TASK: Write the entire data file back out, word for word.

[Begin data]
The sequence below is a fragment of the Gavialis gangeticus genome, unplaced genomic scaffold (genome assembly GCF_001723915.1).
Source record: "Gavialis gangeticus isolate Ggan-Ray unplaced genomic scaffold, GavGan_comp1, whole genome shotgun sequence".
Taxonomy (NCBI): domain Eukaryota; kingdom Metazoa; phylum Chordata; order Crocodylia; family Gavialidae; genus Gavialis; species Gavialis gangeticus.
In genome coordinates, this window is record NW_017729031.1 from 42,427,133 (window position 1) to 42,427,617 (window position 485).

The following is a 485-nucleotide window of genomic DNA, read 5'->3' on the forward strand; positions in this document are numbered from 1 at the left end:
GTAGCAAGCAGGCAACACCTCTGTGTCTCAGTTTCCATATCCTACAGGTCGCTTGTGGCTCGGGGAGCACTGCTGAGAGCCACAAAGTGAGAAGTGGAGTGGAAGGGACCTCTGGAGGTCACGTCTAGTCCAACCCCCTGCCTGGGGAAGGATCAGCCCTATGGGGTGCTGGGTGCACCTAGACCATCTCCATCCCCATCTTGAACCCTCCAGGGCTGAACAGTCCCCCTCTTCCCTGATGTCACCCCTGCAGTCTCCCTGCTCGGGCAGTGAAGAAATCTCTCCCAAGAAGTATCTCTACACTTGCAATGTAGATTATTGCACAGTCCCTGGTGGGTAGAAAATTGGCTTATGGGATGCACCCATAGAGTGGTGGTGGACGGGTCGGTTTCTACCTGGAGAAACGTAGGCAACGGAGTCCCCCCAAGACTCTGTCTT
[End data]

The sequence below is a fragment of the Gavialis gangeticus genome, unplaced genomic scaffold (genome assembly GCF_001723915.1).
Source record: "Gavialis gangeticus isolate Ggan-Ray unplaced genomic scaffold, GavGan_comp1, whole genome shotgun sequence".
Taxonomy (NCBI): domain Eukaryota; kingdom Metazoa; phylum Chordata; order Crocodylia; family Gavialidae; genus Gavialis; species Gavialis gangeticus.
In genome coordinates, this window is record NW_017729031.1 from 42,427,133 (window position 1) to 42,427,617 (window position 485).

The following is a 485-nucleotide window of genomic DNA, read 5'->3' on the forward strand; positions in this document are numbered from 1 at the left end:
GTAGCAAGCAGGCAACACCTCTGTGTCTCAGTTTCCATATCCTACAGGTCGCTTGTGGCTCGGGGAGCACTGCTGAGAGCCACAAAGTGAGAAGTGGAGTGGAAGGGACCTCTGGAGGTCACGTCTAGTCCAACCCCCTGCCTGGGGAAGGATCAGCCCTATGGGGTGCTGGGTGCACCTAGACCATCTCCATCCCCATCTTGAACCCTCCAGGGCTGAACAGTCCCCCTCTTCCCTGATGTCACCCCTGCAGTCTCCCTGCTCGGGCAGTGAAGAAATCTCTCCCAAGAAGTATCTCTACACTTGCAATGTAGATTATTGCACAGTCCCTGGTGGGTAGAAAATTGGCTTATGGGATGCACCCATAGAGTGGTGGTGGACGGGTCGGTTTCTACCTGGAGAAACGTAGGCAACGGAGTCCCCCCAAGACTCTGTCTT